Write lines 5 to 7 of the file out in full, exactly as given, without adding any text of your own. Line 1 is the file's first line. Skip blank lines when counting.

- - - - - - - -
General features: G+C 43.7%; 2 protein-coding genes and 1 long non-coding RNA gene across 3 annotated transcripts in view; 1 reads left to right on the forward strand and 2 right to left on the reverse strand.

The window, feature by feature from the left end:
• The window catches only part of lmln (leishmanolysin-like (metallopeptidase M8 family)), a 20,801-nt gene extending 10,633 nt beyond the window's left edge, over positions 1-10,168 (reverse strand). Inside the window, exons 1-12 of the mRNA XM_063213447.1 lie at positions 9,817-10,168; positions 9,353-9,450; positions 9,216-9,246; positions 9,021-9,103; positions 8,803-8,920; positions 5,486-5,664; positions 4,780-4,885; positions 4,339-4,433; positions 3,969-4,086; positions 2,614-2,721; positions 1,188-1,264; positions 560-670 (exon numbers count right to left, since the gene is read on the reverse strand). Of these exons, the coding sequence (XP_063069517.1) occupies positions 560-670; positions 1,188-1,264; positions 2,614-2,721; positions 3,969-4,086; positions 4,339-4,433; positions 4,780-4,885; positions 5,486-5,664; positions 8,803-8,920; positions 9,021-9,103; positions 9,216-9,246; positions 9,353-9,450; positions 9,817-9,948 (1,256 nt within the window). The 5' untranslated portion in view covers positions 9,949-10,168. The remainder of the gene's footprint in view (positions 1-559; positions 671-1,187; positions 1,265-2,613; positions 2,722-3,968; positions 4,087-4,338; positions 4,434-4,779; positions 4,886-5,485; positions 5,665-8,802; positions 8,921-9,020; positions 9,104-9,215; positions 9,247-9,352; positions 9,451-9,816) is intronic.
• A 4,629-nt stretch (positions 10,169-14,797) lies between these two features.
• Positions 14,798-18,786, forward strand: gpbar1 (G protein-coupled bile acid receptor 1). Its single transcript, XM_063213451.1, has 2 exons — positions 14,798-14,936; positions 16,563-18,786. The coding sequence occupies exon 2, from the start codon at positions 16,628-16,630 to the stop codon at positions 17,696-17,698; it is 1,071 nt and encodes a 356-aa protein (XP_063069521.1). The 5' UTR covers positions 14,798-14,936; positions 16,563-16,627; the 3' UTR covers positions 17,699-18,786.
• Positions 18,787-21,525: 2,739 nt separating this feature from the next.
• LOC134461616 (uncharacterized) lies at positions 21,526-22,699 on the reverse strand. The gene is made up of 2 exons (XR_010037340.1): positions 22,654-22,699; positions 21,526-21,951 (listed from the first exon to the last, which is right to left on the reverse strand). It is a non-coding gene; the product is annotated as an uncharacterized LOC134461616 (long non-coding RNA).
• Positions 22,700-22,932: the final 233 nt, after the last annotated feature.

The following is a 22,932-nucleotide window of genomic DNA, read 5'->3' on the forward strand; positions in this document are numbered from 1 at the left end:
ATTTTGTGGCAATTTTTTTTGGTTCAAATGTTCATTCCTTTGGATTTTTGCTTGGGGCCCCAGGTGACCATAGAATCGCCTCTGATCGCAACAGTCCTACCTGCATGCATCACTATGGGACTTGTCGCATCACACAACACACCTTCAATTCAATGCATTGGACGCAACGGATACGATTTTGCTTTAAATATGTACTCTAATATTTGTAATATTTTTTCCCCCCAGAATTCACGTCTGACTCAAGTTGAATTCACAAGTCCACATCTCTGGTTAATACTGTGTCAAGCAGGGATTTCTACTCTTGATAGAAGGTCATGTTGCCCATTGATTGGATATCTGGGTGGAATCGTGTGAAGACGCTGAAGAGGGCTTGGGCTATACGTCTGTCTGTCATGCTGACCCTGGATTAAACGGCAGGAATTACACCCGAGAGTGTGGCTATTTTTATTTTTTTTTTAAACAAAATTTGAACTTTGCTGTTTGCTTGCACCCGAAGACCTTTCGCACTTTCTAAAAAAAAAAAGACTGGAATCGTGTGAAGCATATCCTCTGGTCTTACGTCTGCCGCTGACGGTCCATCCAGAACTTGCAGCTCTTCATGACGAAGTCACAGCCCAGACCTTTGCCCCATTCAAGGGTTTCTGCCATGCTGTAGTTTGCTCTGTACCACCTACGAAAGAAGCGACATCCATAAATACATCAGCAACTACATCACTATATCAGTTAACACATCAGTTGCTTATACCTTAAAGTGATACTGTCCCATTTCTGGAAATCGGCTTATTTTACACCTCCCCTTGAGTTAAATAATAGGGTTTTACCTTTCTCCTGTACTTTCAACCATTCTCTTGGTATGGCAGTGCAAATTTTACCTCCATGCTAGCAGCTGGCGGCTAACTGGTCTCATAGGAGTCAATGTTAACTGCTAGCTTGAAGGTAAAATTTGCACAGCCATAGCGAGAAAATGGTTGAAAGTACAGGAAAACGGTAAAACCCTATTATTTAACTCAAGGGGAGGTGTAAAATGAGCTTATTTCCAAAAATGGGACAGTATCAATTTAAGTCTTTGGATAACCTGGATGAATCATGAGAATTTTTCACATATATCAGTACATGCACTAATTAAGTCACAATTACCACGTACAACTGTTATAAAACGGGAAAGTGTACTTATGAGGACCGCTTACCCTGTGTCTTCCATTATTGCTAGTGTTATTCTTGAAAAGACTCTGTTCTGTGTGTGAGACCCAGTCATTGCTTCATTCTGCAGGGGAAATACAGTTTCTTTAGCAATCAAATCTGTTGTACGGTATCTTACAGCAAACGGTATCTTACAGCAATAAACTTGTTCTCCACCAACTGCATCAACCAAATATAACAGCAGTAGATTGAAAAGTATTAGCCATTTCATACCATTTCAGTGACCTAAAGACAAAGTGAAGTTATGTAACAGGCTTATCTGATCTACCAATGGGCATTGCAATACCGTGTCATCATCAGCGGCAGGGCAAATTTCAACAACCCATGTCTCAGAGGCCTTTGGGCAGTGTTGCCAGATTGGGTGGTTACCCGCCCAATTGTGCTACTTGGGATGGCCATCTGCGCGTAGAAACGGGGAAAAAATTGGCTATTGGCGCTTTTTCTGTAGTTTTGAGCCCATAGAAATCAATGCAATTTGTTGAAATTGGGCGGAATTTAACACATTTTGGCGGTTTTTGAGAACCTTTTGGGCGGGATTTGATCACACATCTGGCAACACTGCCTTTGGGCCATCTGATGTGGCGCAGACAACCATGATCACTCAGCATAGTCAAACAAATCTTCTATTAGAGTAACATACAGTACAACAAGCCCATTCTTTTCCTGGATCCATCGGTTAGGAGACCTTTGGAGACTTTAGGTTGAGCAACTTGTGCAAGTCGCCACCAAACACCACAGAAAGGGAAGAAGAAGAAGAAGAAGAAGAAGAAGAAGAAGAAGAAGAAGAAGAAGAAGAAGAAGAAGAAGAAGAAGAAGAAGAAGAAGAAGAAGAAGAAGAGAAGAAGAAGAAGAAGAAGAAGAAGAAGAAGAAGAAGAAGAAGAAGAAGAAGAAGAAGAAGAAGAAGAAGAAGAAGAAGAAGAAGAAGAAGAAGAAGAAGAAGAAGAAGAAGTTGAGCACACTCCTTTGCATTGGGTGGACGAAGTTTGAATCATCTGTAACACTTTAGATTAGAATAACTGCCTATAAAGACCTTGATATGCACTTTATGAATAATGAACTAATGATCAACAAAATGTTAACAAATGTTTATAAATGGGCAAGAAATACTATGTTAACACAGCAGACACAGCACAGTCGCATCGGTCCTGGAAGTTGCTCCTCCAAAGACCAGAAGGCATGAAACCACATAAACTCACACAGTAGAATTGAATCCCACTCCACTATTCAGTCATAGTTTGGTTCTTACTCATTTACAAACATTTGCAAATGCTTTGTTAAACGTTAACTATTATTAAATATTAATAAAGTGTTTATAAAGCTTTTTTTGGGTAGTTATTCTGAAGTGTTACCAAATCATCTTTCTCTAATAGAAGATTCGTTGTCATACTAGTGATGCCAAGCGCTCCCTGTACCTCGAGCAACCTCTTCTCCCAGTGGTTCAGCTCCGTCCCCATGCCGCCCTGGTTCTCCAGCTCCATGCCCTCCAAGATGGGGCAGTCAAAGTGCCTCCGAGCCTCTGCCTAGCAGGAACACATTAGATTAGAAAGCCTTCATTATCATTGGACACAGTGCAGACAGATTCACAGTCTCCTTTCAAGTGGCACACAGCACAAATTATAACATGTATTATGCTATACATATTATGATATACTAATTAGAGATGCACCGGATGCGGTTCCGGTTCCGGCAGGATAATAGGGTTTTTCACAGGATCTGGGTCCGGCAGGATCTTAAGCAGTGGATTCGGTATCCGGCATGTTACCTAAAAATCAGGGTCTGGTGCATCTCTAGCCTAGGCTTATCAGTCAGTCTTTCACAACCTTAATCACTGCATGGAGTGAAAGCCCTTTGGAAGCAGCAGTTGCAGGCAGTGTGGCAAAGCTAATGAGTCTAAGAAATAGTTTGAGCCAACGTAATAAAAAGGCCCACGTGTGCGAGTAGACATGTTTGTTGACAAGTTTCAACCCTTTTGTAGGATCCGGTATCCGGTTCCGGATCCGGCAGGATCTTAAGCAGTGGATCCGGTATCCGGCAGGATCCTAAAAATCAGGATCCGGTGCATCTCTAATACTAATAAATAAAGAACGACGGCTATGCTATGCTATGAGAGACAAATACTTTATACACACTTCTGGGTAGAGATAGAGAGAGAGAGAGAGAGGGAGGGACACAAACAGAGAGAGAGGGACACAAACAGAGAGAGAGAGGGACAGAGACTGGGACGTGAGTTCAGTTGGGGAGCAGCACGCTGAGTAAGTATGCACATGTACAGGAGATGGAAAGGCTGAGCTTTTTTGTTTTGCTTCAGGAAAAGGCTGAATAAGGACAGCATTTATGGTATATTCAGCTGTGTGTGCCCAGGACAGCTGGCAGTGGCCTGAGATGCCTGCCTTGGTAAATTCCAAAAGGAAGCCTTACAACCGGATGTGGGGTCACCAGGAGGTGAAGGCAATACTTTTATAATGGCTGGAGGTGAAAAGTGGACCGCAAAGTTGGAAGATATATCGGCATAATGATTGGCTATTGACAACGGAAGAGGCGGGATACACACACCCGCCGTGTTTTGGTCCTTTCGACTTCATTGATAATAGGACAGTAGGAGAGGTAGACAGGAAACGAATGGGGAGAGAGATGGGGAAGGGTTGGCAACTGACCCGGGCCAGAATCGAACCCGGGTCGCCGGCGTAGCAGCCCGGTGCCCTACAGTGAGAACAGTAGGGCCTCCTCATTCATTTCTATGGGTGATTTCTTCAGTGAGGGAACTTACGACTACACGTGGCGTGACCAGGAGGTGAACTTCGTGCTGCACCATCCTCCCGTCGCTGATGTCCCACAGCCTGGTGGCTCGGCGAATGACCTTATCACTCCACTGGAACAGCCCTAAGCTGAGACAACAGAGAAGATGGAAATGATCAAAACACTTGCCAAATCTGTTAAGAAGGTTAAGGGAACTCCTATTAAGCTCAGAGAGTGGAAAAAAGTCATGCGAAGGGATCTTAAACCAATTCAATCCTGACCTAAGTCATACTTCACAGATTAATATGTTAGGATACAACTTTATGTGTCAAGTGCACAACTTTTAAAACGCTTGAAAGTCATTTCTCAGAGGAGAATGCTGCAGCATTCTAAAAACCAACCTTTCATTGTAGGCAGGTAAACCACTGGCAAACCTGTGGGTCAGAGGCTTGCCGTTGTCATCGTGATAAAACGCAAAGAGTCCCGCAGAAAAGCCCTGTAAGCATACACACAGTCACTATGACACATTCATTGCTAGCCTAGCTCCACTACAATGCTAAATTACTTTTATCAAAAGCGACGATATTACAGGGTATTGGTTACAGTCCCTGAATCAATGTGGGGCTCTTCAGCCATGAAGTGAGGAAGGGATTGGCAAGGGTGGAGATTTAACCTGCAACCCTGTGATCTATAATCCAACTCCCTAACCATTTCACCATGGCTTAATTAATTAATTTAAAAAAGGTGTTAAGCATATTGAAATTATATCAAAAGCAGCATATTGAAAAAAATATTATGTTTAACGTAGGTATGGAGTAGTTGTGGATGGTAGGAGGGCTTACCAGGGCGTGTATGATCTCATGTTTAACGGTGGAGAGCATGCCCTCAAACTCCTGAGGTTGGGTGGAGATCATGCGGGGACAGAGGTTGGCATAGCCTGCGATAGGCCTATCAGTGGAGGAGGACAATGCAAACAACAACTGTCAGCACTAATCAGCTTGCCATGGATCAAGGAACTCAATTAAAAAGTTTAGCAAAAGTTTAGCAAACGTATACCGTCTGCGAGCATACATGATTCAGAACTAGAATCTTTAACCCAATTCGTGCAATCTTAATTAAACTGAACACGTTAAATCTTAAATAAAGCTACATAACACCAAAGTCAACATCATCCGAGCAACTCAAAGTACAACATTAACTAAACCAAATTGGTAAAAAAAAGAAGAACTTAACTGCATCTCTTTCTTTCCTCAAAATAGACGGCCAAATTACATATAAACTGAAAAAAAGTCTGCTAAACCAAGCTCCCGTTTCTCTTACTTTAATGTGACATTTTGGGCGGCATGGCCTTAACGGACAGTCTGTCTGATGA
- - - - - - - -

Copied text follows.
• Positions 14,798-18,786, forward strand: gpbar1 (G protein-coupled bile acid receptor 1). Its single transcript, XM_063213451.1, has 2 exons — positions 14,798-14,936; positions 16,563-18,786. The coding sequence occupies exon 2, from the start codon at positions 16,628-16,630 to the stop codon at positions 17,696-17,698; it is 1,071 nt and encodes a 356-aa protein (XP_063069521.1). The 5' UTR covers positions 14,798-14,936; positions 16,563-16,627; the 3' UTR covers positions 17,699-18,786.
• Positions 18,787-21,525: 2,739 nt separating this feature from the next.
• LOC134461616 (uncharacterized) lies at positions 21,526-22,699 on the reverse strand. The gene is made up of 2 exons (XR_010037340.1): positions 22,654-22,699; positions 21,526-21,951 (listed from the first exon to the last, which is right to left on the reverse strand). It is a non-coding gene; the product is annotated as an uncharacterized LOC134461616 (long non-coding RNA).